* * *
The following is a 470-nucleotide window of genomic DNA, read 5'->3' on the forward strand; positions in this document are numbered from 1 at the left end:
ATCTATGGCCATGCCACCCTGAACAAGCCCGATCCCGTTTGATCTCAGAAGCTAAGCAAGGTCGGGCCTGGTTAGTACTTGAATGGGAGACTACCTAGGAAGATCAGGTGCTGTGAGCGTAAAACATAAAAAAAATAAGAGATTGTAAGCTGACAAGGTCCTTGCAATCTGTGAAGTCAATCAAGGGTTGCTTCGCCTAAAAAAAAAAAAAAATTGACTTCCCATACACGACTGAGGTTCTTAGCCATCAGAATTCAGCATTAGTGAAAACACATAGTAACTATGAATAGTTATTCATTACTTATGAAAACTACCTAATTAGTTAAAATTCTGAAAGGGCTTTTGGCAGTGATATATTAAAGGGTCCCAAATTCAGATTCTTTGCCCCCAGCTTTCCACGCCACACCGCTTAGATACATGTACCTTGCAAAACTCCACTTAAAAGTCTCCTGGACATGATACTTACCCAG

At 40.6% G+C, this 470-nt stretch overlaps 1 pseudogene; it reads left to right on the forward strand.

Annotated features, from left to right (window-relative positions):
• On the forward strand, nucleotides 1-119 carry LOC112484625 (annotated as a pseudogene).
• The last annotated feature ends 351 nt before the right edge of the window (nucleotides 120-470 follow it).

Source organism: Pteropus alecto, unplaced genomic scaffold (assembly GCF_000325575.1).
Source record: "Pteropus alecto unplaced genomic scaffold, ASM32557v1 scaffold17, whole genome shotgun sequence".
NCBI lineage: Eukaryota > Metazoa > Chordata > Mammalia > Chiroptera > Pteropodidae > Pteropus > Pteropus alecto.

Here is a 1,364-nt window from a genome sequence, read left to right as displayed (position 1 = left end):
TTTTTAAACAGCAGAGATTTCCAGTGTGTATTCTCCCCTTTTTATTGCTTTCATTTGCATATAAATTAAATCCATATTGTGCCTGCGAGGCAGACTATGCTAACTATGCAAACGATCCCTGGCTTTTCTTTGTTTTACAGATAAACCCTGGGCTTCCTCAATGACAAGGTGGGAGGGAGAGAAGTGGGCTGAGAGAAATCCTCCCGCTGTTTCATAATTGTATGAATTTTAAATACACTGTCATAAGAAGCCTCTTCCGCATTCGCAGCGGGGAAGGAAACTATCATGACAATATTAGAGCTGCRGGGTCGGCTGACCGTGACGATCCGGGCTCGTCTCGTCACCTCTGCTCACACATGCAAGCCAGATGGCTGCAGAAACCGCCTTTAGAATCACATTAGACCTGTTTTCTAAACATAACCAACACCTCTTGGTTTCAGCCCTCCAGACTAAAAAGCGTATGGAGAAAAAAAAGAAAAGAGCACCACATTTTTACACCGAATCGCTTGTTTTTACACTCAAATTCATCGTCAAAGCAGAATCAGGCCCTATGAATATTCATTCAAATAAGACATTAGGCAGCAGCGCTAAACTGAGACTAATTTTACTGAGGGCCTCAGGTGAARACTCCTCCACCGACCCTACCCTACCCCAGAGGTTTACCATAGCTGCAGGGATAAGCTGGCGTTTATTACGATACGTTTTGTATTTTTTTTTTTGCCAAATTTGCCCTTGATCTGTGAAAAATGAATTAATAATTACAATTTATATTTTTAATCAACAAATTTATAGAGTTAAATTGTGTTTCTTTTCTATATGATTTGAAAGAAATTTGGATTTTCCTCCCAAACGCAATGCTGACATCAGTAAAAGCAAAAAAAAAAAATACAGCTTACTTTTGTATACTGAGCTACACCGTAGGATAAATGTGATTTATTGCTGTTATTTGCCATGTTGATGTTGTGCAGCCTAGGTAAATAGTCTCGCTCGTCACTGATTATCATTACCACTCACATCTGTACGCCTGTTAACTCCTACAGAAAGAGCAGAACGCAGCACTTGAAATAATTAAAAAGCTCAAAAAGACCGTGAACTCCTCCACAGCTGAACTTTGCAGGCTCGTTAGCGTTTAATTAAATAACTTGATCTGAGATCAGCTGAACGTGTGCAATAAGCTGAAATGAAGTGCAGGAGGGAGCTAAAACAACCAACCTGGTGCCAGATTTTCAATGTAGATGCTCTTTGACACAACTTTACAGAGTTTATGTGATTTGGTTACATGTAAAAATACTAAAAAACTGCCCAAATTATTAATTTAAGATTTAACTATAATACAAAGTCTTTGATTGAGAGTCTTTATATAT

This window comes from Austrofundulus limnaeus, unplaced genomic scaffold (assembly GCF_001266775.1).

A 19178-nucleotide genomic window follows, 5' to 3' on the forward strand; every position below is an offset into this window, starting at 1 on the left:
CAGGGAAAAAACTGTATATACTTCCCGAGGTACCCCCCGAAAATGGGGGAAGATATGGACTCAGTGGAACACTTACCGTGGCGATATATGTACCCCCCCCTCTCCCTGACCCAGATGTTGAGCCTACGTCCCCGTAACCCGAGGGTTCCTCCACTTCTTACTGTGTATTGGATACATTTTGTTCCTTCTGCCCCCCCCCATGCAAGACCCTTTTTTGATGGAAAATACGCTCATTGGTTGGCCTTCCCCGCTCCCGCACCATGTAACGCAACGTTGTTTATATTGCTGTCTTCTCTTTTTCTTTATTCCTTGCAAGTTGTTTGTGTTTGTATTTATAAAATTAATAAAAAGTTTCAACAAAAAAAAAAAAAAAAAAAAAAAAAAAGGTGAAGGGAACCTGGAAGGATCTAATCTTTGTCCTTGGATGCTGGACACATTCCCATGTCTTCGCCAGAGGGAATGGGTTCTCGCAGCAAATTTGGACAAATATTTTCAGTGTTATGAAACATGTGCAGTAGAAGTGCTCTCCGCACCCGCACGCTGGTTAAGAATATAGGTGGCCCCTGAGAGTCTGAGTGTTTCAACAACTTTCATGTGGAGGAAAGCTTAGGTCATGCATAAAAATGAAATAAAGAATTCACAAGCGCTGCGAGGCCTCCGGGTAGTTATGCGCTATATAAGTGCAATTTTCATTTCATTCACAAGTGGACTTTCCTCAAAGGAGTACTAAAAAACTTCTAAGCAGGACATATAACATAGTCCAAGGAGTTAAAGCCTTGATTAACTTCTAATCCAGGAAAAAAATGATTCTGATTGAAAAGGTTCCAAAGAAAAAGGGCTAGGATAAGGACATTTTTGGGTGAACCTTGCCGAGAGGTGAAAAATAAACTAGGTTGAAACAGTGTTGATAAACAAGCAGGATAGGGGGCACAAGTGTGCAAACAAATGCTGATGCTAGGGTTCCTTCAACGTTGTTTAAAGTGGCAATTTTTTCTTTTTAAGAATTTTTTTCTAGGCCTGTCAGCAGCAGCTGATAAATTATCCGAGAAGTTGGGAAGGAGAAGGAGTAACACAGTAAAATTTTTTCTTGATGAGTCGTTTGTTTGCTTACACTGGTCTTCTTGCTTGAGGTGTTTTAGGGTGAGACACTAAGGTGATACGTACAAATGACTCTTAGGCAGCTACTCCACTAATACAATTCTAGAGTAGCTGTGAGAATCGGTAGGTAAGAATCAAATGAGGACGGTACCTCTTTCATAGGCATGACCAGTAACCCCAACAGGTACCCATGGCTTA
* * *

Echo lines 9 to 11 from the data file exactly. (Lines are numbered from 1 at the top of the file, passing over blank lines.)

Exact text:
NCBI lineage: Eukaryota > Metazoa > Chordata > Mammalia > Chiroptera > Pteropodidae > Pteropus > Pteropus alecto.

Here is a 1,364-nt window from a genome sequence, read left to right as displayed (position 1 = left end):
TTTTTAAACAGCAGAGATTTCCAGTGTGTATTCTCCCCTTTTTATTGCTTTCATTTGCATATAAATTAAATCCATATTGTGCCTGCGAGGCAGACTATGCTAACTATGCAAACGATCCCTGGCTTTTCTTTGTTTTACAGATAAACCCTGGGCTTCCTCAATGACAAGGTGGGAGGGAGAGAAGTGGGCTGAGAGAAATCCTCCCGCTGTTTCATAATTGTATGAATTTTAAATACACTGTCATAAGAAGCCTCTTCCGCATTCGCAGCGGGGAAGGAAACTATCATGACAATATTAGAGCTGCRGGGTCGGCTGACCGTGACGATCCGGGCTCGTCTCGTCACCTCTGCTCACACATGCAAGCCAGATGGCTGCAGAAACCGCCTTTAGAATCACATTAGACCTGTTTTCTAAACATAACCAACACCTCTTGGTTTCAGCCCTCCAGACTAAAAAGCGTATGGAGAAAAAAAAGAAAAGAGCACCACATTTTTACACCGAATCGCTTGTTTTTACACTCAAATTCATCGTCAAAGCAGAATCAGGCCCTATGAATATTCATTCAAATAAGACATTAGGCAGCAGCGCTAAACTGAGACTAATTTTACTGAGGGCCTCAGGTGAARACTCCTCCACCGACCCTACCCTACCCCAGAGGTTTACCATAGCTGCAGGGATAAGCTGGCGTTTATTACGATACGTTTTGTATTTTTTTTTTTGCCAAATTTGCCCTTGATCTGTGAAAAATGAATTAATAATTACAATTTATATTTTTAATCAACAAATTTATAGAGTTAAATTGTGTTTCTTTTCTATATGATTTGAAAGAAATTTGGATTTTCCTCCCAAACGCAATGCTGACATCAGTAAAAGCAAAAAAAAAAAATACAGCTTACTTTTGTATACTGAGCTACACCGTAGGATAAATGTGATTTATTGCTGTTATTTGCCATGTTGATGTTGTGCAGCCTAGGTAAATAGTCTCGCTCGTCACTGATTATCATTACCACTCACATCTGTACGCCTGTTAACTCCTACAGAAAGAGCAGAACGCAGCACTTGAAATAATTAAAAAGCTCAAAAAGACCGTGAACTCCTCCACAGCTGAACTTTGCAGGCTCGTTAGCGTTTAATTAAATAACTTGATCTGAGATCAGCTGAACGTGTGCAATAAGCTGAAATGAAGTGCAGGAGGGAGCTAAAACAACCAACCTGGTGCCAGATTTTCAATGTAGATGCTCTTTGACACAACTTTACAGAGTTTATGTGATTTGGTTACATGTAAAAATACTAAAAAACTGCCCAAATTATTAATTTAAGATTTAACTATAATACAAAGTCTTTGATTGAGAGTCTTTATATAT